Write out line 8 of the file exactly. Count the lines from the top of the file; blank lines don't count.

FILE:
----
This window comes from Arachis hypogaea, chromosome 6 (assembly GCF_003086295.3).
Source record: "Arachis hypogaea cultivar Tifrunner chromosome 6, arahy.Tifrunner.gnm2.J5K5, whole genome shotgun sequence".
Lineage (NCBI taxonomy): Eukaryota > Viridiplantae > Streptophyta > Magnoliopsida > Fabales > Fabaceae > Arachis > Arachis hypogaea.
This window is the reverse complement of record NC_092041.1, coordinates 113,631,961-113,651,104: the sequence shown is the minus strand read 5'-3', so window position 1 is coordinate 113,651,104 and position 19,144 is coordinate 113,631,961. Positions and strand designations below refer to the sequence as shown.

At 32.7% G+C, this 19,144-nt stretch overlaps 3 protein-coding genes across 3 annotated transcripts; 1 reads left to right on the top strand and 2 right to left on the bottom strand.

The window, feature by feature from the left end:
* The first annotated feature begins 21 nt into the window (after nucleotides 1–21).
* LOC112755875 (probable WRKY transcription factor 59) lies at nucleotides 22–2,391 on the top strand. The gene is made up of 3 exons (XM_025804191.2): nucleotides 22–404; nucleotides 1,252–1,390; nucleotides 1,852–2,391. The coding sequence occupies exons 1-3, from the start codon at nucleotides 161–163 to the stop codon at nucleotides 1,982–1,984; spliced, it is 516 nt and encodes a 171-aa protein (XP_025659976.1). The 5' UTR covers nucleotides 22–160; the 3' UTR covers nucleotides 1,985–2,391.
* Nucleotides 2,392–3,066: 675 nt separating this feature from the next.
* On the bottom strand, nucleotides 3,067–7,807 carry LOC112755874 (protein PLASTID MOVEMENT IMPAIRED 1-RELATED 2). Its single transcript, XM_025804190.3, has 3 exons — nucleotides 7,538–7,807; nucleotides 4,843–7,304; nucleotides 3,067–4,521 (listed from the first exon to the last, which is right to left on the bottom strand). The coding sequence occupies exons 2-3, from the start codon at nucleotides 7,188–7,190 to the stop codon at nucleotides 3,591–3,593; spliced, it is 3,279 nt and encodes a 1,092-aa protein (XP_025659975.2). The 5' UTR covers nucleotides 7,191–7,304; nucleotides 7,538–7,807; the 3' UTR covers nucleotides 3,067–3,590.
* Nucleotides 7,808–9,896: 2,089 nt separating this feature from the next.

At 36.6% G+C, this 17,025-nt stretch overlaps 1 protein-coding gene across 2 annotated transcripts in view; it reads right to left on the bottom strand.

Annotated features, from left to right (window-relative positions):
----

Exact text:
* LOC112755875 (probable WRKY transcription factor 59) lies at nucleotides 22–2,391 on the top strand. The gene is made up of 3 exons (XM_025804191.2): nucleotides 22–404; nucleotides 1,252–1,390; nucleotides 1,852–2,391. The coding sequence occupies exons 1-3, from the start codon at nucleotides 161–163 to the stop codon at nucleotides 1,982–1,984; spliced, it is 516 nt and encodes a 171-aa protein (XP_025659976.1). The 5' UTR covers nucleotides 22–160; the 3' UTR covers nucleotides 1,985–2,391.